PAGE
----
DAVID WILKENFELD, CPA, CA, canadian tax CONSULTANT

Harassment, Conflict and Litigation – Part One

In Business Expenses, Canadian Income Tax on September 5, 2011 at 2:50 pm

I took a client to lunch the other day and he made an interesting observation. He thinks the income tax system in this country is based on harassment, conflict and litigation (what I will hereafter refer to with your permission as the HCL of Canadian tax). I felt obliged to point out to him that although HCL is a dominant feature, the actual basis of our tax mechanism is quite the opposite. In fact it relies at its core on the “self assessment system” of taxes by the taxpayer himself (Let’s call it the SAS). If a taxpayer practices accurate and honest SAS, then he will completely avoid the HCL. Well, that’s what our government (the CRA) tells us anyway, and I guess that would be true, at least in a perfect world (APW). Of course we don’t live in APW, and in our constant efforts to SAS, we might inadvertently cross the line, receive a friendly visit from the CRA and get into some stressful HCL.

The next three articles will deal with what I believe to be among the most common causes of HCL in our system: meals and entertainment, and automobile expenses (MENTA). When MENTA are related to the process of earning taxable income they may be deducted from income for tax purposes. Therefore, I should have been allowed to write-off the cost of that lunch as well as the gas and other car expenses for my trip downtown, right? True, but what about the personal element to my expenses? Arguably, I had to eat anyhow, and what about my little side trip to Golf Town on the way back to the office?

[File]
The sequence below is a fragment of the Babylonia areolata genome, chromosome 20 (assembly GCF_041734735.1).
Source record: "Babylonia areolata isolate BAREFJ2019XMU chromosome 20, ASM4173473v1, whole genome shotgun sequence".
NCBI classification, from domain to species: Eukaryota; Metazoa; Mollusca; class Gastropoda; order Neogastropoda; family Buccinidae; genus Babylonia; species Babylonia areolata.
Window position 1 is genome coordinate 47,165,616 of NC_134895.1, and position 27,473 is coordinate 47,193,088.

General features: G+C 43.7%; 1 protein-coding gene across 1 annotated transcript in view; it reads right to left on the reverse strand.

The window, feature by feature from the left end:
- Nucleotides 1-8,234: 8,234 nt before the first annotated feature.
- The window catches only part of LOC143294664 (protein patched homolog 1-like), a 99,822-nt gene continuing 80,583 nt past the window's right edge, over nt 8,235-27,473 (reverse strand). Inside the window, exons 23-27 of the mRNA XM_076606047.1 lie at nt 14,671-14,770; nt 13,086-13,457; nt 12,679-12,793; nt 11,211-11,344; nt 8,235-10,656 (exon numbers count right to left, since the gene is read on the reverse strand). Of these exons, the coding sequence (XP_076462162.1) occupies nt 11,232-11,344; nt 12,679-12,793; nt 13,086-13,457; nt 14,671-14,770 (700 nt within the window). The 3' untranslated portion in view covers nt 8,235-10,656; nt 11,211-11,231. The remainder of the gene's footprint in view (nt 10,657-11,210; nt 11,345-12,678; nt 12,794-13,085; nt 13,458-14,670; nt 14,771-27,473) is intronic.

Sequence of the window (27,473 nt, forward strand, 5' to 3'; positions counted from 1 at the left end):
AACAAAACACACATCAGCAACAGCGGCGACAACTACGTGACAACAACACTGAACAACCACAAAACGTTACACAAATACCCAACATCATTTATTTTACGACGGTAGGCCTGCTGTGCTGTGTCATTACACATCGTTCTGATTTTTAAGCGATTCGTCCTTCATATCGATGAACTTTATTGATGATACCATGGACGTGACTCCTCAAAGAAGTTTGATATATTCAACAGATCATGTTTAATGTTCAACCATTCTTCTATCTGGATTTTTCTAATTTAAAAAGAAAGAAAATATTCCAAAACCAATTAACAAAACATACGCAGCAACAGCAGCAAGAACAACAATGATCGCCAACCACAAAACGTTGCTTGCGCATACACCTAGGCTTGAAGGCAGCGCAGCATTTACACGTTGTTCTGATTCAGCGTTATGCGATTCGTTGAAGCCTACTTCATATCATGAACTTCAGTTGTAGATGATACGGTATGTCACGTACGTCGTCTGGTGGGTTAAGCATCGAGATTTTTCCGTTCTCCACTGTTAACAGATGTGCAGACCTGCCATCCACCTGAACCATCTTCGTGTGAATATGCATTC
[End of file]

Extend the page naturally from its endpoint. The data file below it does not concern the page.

Now you’ve got the picture, right? These business expenses will invariably contain some personal element and it is this problem that not only causes a great deal of HCL, they have led to constantly changing sets of rules developed and refined over the years that are so difficult to understand and comply with, that only The Tax Issue could be relied upon to explain them to you, kind reader.

Before we get into the actual details of what can be deducted, let’s talk about who can take these deductions. For the purposes of our discussion, let’s divide the world into two types of taxpayers: those who are employed and those who are in business. If you are in business, then you generally have no restrictions on what you can deduct as an expense as long as it relates to your earning of income. All you have to do is follow the specific rules relating to the MENTA as we will discuss later.

One more general note about business (and forgive the digression) – the calculation of deductible expenses is generally the same, whether the business is run by an individual (sole proprietor), partnership or corporation. So please don’t ask again.

Employees are not so lucky. In fact, they are treated in an opposite fashion. In general, they are allowed no deductions from income unless specifically provided for them under the law. In the case of MENTA, luckily, such provisions do exist, but there are certain conditions.

The most common MENTA deductions allowed to employees are automobile expenses. In order to claim auto expenses, employees must meet strict conditions. They must have a contract (verbal or written) with their employer providing that they are required, as part of their employment duties to travel, and that they must bear the cost of their auto expenses. As evidence, they must have their employer complete and sign a prescribed form stating the terms of their employment and whether auto expenses are reimbursed either directly or through an allowance.

Generally, you cannot deduct meals and entertainment costs if you are an employee. The only exception to this rule is if you earn commissions. A commissioned employee is generally treated similar to a person earning income from a business. That is, there is a general rule allowing the deduction of expenses relating to the earning of that income. The only restriction is that the deductions are limited to the amount of commission earned in the year.

Next time, we’ll be discussing the deduction of meals and entertainment expenses and the HCL that goes along with it!

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